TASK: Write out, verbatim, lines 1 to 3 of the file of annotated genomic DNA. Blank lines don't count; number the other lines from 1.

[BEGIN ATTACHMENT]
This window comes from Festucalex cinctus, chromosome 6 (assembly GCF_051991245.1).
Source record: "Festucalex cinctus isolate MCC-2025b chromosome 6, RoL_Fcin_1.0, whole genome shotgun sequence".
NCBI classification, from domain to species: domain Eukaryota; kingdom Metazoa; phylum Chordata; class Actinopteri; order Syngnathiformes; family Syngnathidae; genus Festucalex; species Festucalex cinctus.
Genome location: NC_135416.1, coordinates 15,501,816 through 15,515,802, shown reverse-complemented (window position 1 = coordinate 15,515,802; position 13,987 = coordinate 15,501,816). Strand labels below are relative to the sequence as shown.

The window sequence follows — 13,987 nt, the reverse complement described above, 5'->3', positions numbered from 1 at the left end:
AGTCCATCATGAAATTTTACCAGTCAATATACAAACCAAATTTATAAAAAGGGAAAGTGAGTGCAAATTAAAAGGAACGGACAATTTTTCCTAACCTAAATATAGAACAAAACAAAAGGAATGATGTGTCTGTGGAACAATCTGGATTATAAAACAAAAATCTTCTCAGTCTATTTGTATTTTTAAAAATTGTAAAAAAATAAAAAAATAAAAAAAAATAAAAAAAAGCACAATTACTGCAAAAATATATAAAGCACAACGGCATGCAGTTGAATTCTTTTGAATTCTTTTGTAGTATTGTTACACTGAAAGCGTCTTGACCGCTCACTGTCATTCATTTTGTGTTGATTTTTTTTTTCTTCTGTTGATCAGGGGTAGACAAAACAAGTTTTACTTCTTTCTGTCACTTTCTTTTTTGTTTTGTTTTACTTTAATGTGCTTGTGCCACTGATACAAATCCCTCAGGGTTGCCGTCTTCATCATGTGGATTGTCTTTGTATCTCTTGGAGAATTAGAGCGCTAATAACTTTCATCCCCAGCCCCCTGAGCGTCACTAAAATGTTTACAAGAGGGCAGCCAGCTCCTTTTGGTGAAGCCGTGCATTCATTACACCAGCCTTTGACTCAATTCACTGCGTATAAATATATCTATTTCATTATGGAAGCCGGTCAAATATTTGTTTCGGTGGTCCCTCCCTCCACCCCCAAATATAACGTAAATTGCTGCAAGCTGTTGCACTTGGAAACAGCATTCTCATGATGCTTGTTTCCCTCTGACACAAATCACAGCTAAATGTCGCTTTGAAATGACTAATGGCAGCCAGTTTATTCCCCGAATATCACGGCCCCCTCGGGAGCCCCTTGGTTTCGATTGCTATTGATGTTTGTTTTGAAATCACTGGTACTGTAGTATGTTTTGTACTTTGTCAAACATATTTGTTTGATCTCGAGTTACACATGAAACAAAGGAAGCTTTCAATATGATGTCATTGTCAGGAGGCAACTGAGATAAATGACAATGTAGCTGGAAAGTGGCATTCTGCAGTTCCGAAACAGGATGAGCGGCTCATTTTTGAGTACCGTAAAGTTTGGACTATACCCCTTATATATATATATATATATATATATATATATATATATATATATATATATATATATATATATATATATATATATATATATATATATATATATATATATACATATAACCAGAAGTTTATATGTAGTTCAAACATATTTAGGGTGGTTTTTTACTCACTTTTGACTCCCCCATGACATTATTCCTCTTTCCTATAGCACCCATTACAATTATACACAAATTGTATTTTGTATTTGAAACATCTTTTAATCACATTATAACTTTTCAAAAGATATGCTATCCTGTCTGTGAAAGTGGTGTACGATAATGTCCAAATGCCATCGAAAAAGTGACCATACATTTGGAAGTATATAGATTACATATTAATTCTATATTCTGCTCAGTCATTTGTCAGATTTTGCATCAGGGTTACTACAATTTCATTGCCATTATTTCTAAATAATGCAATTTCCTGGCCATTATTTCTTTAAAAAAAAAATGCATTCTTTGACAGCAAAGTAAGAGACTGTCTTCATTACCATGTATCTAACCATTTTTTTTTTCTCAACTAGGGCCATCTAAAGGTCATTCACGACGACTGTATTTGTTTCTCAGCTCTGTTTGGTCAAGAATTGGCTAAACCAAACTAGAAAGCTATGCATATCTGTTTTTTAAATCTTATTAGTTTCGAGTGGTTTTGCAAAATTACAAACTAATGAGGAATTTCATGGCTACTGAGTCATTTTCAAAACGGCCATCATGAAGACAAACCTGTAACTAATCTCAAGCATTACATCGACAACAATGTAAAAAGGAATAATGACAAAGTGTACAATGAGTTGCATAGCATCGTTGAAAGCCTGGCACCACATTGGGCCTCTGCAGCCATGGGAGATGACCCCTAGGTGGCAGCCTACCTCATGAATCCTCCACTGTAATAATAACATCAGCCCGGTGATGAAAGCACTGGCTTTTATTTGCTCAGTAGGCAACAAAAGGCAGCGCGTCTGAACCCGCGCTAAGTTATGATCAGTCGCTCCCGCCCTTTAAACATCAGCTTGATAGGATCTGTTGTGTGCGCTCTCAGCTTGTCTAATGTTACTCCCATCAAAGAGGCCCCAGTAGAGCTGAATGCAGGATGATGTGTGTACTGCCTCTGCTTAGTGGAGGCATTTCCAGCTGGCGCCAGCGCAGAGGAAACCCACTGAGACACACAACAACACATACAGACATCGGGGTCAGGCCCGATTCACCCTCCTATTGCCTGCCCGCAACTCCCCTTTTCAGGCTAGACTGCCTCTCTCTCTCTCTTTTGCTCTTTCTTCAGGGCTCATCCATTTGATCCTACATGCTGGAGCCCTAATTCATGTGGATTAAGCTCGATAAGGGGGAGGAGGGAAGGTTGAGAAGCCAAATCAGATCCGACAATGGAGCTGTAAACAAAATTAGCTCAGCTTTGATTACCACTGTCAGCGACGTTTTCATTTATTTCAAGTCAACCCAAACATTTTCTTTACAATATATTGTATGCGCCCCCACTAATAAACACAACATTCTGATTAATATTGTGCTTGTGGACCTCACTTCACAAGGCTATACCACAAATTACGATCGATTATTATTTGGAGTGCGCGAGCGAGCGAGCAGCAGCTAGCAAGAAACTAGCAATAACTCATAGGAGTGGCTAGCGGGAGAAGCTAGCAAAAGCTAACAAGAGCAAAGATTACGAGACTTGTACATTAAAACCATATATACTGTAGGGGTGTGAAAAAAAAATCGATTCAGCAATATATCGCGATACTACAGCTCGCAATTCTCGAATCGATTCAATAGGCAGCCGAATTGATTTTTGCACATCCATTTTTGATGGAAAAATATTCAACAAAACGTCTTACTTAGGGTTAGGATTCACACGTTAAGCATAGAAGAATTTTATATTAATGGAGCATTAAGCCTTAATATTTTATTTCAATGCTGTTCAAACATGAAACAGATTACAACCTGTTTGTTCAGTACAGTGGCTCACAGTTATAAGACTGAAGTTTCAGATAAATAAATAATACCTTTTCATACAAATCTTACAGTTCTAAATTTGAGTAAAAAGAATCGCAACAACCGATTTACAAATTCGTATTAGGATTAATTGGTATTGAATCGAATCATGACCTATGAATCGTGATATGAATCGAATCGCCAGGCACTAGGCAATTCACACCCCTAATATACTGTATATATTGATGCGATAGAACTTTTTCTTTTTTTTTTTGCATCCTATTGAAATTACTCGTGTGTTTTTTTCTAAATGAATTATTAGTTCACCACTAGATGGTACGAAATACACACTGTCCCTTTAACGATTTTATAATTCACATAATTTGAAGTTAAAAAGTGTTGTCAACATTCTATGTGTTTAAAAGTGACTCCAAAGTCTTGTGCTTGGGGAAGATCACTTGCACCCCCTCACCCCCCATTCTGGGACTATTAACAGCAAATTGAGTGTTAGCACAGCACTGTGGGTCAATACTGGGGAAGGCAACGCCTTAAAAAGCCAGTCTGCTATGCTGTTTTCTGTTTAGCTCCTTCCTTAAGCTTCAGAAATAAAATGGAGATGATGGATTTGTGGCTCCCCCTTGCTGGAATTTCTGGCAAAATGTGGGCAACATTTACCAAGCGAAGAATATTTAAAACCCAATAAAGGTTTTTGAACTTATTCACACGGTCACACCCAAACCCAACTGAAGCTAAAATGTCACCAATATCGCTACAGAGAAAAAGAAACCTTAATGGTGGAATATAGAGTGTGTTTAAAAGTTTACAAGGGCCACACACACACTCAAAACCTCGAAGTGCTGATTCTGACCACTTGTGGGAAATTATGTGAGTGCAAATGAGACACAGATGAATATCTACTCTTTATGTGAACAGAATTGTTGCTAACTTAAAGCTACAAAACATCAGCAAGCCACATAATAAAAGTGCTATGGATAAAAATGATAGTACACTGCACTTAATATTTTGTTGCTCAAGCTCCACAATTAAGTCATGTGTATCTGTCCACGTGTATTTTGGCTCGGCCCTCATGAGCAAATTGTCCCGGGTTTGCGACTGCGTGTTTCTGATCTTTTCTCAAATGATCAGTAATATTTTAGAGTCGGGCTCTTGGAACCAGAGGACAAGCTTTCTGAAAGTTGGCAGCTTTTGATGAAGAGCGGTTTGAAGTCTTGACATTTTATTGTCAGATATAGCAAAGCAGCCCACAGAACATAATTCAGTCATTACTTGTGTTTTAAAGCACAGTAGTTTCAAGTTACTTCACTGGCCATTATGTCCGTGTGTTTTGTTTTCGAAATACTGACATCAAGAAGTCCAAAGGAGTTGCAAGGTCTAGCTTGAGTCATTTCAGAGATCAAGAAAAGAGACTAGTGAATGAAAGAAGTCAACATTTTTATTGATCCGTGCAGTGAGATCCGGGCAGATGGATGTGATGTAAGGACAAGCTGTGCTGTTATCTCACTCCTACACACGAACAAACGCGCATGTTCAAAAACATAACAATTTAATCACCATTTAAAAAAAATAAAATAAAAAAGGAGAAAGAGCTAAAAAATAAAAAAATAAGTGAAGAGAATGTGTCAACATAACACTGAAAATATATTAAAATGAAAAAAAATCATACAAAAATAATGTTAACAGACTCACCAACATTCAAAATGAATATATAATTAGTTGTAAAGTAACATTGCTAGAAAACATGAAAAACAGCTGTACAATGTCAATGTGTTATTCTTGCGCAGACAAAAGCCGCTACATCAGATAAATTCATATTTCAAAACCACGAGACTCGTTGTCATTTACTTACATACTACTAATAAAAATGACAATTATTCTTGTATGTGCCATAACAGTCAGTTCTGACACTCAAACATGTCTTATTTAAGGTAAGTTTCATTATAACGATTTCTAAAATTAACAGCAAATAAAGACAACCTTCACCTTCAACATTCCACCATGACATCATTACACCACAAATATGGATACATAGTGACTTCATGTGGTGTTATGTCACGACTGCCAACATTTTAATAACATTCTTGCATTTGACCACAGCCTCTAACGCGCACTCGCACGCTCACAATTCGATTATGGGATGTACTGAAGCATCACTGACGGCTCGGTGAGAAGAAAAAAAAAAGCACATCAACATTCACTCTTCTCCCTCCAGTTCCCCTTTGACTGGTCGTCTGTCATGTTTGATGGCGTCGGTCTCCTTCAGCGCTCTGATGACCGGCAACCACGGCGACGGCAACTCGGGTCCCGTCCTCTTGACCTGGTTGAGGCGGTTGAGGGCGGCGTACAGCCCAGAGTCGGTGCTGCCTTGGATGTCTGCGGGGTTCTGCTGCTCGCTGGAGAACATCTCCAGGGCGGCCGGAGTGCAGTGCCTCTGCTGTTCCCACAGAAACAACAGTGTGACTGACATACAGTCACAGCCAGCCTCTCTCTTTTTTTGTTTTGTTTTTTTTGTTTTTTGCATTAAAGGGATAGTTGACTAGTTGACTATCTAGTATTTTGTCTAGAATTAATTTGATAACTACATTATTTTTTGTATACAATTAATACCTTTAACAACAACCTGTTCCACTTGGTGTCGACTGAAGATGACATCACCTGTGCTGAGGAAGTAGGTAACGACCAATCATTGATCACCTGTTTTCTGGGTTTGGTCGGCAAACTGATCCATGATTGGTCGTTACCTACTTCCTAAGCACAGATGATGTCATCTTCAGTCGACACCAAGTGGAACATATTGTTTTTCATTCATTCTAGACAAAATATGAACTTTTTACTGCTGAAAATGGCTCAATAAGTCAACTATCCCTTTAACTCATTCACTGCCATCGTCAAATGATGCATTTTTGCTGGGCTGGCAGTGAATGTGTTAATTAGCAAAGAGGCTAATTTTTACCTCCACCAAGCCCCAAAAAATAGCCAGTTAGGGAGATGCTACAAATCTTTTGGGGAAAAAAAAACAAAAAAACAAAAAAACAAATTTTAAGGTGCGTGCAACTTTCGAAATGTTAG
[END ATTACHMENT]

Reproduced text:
This window comes from Festucalex cinctus, chromosome 6 (assembly GCF_051991245.1).
Source record: "Festucalex cinctus isolate MCC-2025b chromosome 6, RoL_Fcin_1.0, whole genome shotgun sequence".
NCBI classification, from domain to species: domain Eukaryota; kingdom Metazoa; phylum Chordata; class Actinopteri; order Syngnathiformes; family Syngnathidae; genus Festucalex; species Festucalex cinctus.